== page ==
45. While not restricting the range of rights and freedoms the text mentions 
specifically some of the more important rights and freedoms presently enjoyed 
under the law. 

46. The Covenants are too lengthy to reproduce here but they are public 
documents ^ They apply to Hong Kong, with certain reservations, and. in 
accordance with this section of the Annex, will continue to do so after 30 June 
1997. The Covenants were drafted by the United Nations Human Rights 
Commission and adopted by the United Nations General Assembly, and 
entered into force in 1976. They state a general consensus of nations on basic 
rights and identify in detail specific human rights and freedoms: including the 
right to work, to an adequate standard of living, to life and liberty, and freedom 
of expression, conscience, religion and association. 

47. The reservations entered by the United Kingdom in respect of the 
application of the Covenants to Hong Kong, which are also public, took 
account of the realities of the social and economic conditions in Hong Kong: for 
example, in relation to Hong Kong the United Kingdom made reservations 
relating to immigration and to the deportation of aliens. 

' Command 6702 Treaty Series No. 6 (1977) 

42 



Section XIV: Right of Abode, Travel Documents and Immigration 

48. This section concerns the right of abode in the Hong Kong SAR, the travel 
documents to be used by residents of the SAR, and immigration matters. It 
provides for a high degree of continuity in these areas consistent with the change 
in Hong Kong's status on 1 July 1997. 

49. The first paragraph defines the categories of people who will have the right 
of abode (including the right to enter, re-enter, live and work) in the Hong Kong 
SAR. These include: 

{a) Chinese nationals who were born in Hong Kong or have lived there 

continuously for at least 7 years; 
{b) Chinese nationals born outside Hong Kong to Chinese nationals who 

have the right of abode in Hong Kong; 
(c) all non-Chinese nationals who have lived in Hong Kong continuously 

for at least 7 years and who have taken it as their place of permanent 

residence; and 
{d) any others who had the right of abode only in Hong Kong before 1 July 

1997. 

Non-Chinese nationals born in Hong Kong to parents who have the right of 
abode there also have the right of abode but will retain it after the age of 21 only 
if they have met the requirements of seven years' residence and of taking Hong 
Kong as their place of permanent residence. The SAR Government will issue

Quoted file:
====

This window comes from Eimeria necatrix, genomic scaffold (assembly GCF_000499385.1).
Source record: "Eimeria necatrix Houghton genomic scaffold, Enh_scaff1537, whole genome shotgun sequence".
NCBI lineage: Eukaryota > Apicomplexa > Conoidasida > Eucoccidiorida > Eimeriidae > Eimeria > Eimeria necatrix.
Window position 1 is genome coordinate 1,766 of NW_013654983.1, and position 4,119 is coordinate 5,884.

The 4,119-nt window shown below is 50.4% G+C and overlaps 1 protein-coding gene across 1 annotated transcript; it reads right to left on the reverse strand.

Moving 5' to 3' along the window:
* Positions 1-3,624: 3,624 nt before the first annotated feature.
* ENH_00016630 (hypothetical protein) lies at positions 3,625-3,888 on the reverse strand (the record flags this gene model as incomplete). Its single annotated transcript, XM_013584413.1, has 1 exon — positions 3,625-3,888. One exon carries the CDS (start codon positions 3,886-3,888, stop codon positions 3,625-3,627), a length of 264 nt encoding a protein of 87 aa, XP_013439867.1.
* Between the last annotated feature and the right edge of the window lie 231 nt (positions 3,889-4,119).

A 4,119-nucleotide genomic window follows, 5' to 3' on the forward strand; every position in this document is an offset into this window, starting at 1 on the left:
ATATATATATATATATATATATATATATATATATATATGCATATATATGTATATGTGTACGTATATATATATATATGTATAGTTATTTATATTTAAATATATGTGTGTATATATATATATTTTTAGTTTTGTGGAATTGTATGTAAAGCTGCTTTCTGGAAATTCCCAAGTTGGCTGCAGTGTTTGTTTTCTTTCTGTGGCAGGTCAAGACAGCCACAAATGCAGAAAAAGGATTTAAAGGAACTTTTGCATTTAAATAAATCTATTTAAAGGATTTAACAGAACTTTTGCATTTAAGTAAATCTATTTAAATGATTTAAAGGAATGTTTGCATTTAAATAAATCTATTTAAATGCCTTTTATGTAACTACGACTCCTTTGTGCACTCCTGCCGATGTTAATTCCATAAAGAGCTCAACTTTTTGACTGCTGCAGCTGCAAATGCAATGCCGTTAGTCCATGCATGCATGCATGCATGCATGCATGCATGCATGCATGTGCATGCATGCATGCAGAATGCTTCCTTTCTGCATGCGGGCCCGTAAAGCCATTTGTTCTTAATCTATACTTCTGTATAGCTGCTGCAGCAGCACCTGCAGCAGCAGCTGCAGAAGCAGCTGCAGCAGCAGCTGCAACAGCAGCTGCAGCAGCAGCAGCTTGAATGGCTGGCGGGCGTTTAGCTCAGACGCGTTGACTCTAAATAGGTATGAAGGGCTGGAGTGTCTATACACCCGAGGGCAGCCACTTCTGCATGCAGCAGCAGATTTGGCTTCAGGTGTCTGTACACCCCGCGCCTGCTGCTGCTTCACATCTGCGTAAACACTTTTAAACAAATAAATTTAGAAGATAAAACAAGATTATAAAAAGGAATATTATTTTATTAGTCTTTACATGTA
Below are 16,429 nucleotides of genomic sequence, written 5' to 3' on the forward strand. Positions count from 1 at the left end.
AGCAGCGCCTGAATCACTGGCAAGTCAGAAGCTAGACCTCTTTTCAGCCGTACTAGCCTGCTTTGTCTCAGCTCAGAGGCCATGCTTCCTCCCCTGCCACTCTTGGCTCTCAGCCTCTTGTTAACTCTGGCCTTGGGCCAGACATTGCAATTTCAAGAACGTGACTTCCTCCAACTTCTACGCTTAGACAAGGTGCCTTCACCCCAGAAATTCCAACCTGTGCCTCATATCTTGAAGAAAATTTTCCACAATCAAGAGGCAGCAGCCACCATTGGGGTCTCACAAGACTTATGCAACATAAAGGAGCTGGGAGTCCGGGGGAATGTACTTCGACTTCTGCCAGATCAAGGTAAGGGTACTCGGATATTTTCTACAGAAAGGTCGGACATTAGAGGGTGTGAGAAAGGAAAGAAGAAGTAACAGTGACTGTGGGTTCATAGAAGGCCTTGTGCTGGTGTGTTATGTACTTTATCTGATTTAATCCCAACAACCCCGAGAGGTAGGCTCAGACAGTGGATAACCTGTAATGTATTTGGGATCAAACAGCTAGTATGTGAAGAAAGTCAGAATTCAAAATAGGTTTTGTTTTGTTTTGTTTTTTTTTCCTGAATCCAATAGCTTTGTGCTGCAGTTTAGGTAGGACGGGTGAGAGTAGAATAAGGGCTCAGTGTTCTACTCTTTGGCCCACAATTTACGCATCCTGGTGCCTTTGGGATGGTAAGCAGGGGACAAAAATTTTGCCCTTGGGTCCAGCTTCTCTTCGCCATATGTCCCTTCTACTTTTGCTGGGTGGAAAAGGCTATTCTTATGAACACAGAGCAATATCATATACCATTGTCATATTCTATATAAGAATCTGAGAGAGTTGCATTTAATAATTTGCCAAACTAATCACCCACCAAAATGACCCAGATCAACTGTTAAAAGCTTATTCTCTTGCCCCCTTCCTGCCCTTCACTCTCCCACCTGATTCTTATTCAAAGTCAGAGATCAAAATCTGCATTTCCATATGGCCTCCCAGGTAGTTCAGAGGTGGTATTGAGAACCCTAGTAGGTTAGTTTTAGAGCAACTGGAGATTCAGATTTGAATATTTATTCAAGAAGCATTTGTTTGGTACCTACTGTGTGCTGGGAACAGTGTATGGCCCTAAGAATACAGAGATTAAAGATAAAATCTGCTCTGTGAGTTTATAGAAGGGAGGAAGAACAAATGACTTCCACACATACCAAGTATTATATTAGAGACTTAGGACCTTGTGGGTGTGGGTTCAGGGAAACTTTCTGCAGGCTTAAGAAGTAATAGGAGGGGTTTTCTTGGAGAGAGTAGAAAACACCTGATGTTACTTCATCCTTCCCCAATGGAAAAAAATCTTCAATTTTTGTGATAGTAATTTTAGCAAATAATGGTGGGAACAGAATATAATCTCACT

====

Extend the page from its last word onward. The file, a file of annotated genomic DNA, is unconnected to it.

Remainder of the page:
permanent identity cards to all those with the right of abode in the SAR. These 
cards will state the holder's right of abode. 

50. This section of the Annex states that Chinese nationals who have the 
right of abode in the Hong Kong SAR will be eligible for passports issued 
by the SAR Government. Other persons who have the right of abode, or 
are otherwise lawfully resident, in the SAR will be eligible for other travel 
documents issued by the SAR Government. Both these categories of persons 
may also use travel documents issued by the competent authorities of the 
People's Republic of China or by other governments to travel to and from 
the SAR: these include passports issued by the United Kingdom (see para- 
graphs 63 to 64 below). 

51. The Annex makes clear that the right to leave the Hong Kong SAR for any 
purpose, e.g. business, study or emigration, will be maintained subject to the 
normal exceptions under the law. To facilitate entry by SAR residents into third 
countries, all travel documents issued to them will either include a reference to 
their right to return to the SAR or refer to the fact that they hold a permanent 
identity card as evidence of their right of abode in the SAR. The SAR Govern- 
ment will be assisted or authorised by the Central People's Government to 
conclude agreements with states or regions which provide for the mutual 
abolition of visa requirements. 

43 



Annex II: Terms of Reference of the Sino-British Joint Liaison Croup 

52. As the Secretary of State for Foreign and Commonwealth Affairs em- 
phasised in his press conference in Hong Kong on 1 August 1984. it is fully 
agreed between Her Majesty's Government and the Chinese Government that 
Her Majesty's Government will remain responsible for the administration of 
Hong Kong until 30 June 1997. Nonetheless there will, of course, be a number 
of areas relating to the implementation of the Joint Declaration where further 
consultation between the two Governments will be required after the Joint 
Declaration has entered into force. One obvious example in the future is 
the arrangements for Hong Kong's continued participation in international 
agreements and organisations. Such consultation will be facilitated by the 
Sino-Brilish Joint Liaison Group, whose role and functions are clearly defined 
in Annex H. 

Annex III: Land Leases 

53. This Annex takes account of the important part which land plays in the 
development and economy of Hong Kong. 

54. It considers existing leases under two main categories: those which continue 
beyond 30 June 1997 and those which expire before that date. In the case of the 
first category (mainly 75 year leases renewable for 75 years, and 999 year leases) 
the rights in the leases are recognised by the Annex and will be recognised and